There are several major issues with the first approach, it does not actually solve the problem! Most people of a sound mind will not shoot another human being, even if they pose a threat, unless they undergo very significant training, and even then, people still have doubts, and could hesitate at the wrong moment, very few have the nerve to kill one who is perceived as one of their own, for instance, in WWII, only 15-20% of soldiers fired their weapons at enemy soldiers, and this is percentage is inflated by groups who cannot pretend to fire their weapons, or intentionally miss, such as tank gunners. Keep in mind too, that these men underwent full military training, and many went into more than one battle without firing, battle hardens people, and still they would not shoot. How, then, can we expect our teachers to kill without a moment’s hesitation in a situation like Sandy Hook? The people doing the killing, on the other hand, are not in a sound state of mind, and have little enough apprehension to massacre our children, our future. Arming teachers, or even older kids (High School age) is not the solution, for their arms would only be a source of more loaded ammunition for the shooter before he leaves himself vulnerable by reloading. Armed guards, on the other hand, would either have to be so numerous as to have a presence in every room, or would be ineffective, as, by the time they could identify the disturbance, figure out its source, and actually get to the area affected, multiple people most certainly would be shot. The second school of thought is to restrict those items that are the greatest threat, and to, perhaps, disallow other, less deadly threats from being carried in public, or transported anywhere other than the place where it is intended to be used. Critics of this idea state it as being a violation of the right to bear arms, as granted by the 2nd amendment, but this is patently false, as again is proven by Salina v. Blaksley, Parker v The District of Columbia, District of Columbia v. Heller, and The State of Arkansas v Buzzard. Other criticisms are that criminals will not follow these restrictions, and will still find ways to get weaponry, and that we will be unable to defend ourselves if our police officers are not as heavily armed, or if we are unable to carry weapons ourselves, or that existing weapons will still be a threat, how can we ban things that people already own without searching homes and taking peoples possessions? I will address the second concern first, which is buyback programs, which have often proven effective, especially in other countries on the list above. Imminent domain could also be used to make the buybacks mandatory, as the supreme court has in fact ruled that public benefit is reason enough to acquire property, and that, because it is not necessarily restricted to public occupation, the laws governing eminent domain do not necessarily apply only to land, but can apply to any privately owned property or possession, as long as public benefit can be proven. I would consider efforts to make mass shootings less likely, common, and destructive, public benefit no matter what definition of the word is used. If we reduce the number of handguns, automatic, and semi-automatic weapons in our society to only what is needed by our police force, and that which can only be used for sport, public safety will increase dramatically, and, as a result, reduce the perceived (and false) need of these weapons for self-defense. As pointed out previously, these weapons pose more of a risk to the owner as additional ammunition for those being defended against, or in the case of a misfire or poor aim then they do the potential risks that they attempt to defend against. Overall, firearms are not as needed as the NRA would have us believe, nor do they in any way make us safer. Finding a scapegoat, while the safest and most common political solution, of course, does nothing unless we are stupid and arrogant enough to assume that the current regulation is the most effective at keeping us safe in all possible ways.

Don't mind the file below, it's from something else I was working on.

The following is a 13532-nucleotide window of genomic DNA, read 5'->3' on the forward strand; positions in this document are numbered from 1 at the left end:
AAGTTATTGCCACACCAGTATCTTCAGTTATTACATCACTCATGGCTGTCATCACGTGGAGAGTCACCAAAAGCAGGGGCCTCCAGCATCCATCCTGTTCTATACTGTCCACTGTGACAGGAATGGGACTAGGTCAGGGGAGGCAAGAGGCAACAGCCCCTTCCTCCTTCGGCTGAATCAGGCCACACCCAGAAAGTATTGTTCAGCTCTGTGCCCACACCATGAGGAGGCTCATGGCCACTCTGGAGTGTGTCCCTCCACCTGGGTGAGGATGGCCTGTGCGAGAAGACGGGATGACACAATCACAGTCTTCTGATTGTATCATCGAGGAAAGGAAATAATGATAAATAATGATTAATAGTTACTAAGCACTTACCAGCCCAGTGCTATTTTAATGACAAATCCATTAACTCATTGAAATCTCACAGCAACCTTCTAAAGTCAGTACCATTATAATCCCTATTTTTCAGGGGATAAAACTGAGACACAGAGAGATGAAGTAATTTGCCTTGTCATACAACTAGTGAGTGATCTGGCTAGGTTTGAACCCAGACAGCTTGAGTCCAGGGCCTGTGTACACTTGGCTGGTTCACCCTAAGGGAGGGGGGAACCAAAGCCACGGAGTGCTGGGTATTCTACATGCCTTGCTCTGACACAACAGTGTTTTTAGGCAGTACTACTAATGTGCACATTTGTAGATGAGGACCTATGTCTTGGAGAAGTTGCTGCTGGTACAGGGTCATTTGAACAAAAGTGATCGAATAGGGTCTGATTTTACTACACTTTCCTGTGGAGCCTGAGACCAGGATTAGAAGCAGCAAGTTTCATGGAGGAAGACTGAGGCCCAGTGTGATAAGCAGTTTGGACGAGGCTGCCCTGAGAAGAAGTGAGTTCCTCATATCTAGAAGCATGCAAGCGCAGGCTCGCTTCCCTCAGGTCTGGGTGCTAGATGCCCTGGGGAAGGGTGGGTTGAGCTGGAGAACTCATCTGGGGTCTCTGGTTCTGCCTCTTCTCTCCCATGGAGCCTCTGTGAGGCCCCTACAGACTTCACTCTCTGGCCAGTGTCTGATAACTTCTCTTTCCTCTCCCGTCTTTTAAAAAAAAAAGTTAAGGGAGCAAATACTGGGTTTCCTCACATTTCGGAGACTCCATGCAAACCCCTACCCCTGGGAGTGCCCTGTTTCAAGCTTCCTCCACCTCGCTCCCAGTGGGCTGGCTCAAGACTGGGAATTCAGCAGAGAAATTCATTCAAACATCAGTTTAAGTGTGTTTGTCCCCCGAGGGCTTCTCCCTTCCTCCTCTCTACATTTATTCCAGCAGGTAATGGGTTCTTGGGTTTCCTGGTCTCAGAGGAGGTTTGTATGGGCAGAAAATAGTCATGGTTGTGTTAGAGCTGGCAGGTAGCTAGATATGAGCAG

Duke_of_Oklahoma

Con

Duke_of_Oklahoma forfeited this round.
Debate Round No. 2
Donbuster

Pro

well then, I see no reason to expand on my previous arguments, especially since I was so verbose in the last post (going nearly double the character limit w/google docs), as such, I will not continue the argument. I await a cross examination, rebuttal and counterargument
Duke_of_Oklahoma

Con

Duke_of_Oklahoma forfeited this round.
Debate Round No. 3
Donbuster

Pro

Donbuster forfeited this round.
Duke_of_Oklahoma

Con

Duke_of_Oklahoma forfeited this round.
Debate Round No. 4
1 comment has been posted on this debate.
Posted by Dr.Intellegent 3 years ago
Dr.Intellegent
Gun control is a big issue and should be controlled.
No votes have been placed for this debate.